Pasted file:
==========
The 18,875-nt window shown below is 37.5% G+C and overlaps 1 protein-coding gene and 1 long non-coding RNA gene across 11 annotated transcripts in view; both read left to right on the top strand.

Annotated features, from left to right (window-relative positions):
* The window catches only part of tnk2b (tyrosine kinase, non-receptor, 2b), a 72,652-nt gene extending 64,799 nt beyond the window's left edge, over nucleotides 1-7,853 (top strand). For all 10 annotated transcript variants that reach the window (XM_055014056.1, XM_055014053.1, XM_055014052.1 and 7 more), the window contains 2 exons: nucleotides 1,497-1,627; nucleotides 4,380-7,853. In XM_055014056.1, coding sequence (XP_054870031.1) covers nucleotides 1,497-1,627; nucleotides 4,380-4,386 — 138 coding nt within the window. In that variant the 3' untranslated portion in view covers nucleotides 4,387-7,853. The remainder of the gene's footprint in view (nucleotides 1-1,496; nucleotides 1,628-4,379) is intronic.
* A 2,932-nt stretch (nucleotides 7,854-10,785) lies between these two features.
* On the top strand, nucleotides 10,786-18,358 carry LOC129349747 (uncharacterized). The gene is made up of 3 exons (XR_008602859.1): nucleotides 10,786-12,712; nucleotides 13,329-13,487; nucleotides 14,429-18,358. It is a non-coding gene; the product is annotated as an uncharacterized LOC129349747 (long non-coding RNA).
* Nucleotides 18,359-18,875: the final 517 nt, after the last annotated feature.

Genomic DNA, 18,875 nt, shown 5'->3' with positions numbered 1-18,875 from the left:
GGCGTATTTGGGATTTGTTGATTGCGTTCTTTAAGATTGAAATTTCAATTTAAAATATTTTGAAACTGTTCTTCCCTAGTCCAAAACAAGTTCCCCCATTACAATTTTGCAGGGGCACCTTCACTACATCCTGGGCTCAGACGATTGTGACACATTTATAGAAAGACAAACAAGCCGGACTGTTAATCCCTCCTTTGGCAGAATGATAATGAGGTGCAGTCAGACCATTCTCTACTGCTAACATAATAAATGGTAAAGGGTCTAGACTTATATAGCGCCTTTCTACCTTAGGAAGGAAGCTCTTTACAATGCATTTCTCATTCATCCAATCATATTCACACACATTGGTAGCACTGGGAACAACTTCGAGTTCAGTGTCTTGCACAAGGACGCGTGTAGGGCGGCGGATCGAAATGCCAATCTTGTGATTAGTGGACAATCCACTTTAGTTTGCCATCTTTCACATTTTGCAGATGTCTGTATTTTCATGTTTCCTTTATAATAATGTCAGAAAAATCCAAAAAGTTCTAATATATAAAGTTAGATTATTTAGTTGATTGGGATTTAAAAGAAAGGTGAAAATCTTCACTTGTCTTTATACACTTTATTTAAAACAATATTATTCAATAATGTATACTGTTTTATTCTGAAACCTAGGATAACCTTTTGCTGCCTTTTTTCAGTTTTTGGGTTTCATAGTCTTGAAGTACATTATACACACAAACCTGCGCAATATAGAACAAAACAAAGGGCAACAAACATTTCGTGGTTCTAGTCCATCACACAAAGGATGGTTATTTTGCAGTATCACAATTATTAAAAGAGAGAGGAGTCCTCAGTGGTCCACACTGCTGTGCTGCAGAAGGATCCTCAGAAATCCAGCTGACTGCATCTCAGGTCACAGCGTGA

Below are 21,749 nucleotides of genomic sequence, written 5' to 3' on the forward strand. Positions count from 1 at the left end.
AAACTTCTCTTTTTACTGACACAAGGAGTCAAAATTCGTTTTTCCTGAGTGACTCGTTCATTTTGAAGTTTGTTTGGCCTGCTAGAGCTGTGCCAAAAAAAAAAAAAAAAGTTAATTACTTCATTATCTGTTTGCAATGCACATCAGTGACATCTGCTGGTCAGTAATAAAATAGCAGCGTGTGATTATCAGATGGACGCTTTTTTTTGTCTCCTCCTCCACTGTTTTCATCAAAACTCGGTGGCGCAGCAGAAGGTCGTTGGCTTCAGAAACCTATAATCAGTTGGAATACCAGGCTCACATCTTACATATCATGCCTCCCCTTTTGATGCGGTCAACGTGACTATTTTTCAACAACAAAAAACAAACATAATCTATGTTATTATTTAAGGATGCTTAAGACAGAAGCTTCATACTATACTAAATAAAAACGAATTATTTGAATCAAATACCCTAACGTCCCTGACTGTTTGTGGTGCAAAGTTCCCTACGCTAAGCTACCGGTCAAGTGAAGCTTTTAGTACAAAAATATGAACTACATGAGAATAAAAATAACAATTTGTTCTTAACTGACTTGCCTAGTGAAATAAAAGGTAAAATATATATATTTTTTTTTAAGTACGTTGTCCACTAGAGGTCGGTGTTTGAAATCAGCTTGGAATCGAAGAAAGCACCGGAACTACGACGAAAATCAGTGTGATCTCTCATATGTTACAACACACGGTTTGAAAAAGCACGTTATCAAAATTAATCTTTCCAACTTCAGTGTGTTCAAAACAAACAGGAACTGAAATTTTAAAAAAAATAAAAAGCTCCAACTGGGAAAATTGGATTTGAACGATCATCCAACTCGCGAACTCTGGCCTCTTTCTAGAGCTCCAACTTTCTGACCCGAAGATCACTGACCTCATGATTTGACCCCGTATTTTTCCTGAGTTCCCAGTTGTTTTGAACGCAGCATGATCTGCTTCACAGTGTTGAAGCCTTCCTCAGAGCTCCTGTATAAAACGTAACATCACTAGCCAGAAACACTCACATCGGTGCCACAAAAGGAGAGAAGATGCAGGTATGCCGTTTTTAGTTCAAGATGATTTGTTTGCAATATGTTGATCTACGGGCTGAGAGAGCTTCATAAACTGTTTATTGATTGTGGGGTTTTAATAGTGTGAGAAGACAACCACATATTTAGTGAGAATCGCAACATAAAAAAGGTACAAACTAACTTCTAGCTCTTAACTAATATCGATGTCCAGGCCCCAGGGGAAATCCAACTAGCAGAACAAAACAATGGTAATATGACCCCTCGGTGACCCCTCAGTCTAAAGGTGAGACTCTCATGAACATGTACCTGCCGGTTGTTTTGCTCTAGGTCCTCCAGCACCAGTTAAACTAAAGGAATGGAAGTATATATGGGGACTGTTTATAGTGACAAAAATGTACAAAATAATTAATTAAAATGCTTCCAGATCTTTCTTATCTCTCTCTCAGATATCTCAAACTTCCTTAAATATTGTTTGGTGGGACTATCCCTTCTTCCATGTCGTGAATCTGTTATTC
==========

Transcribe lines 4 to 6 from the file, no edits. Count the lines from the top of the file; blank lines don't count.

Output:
* A 2,932-nt stretch (nucleotides 7,854-10,785) lies between these two features.
* On the top strand, nucleotides 10,786-18,358 carry LOC129349747 (uncharacterized). The gene is made up of 3 exons (XR_008602859.1): nucleotides 10,786-12,712; nucleotides 13,329-13,487; nucleotides 14,429-18,358. It is a non-coding gene; the product is annotated as an uncharacterized LOC129349747 (long non-coding RNA).
* Nucleotides 18,359-18,875: the final 517 nt, after the last annotated feature.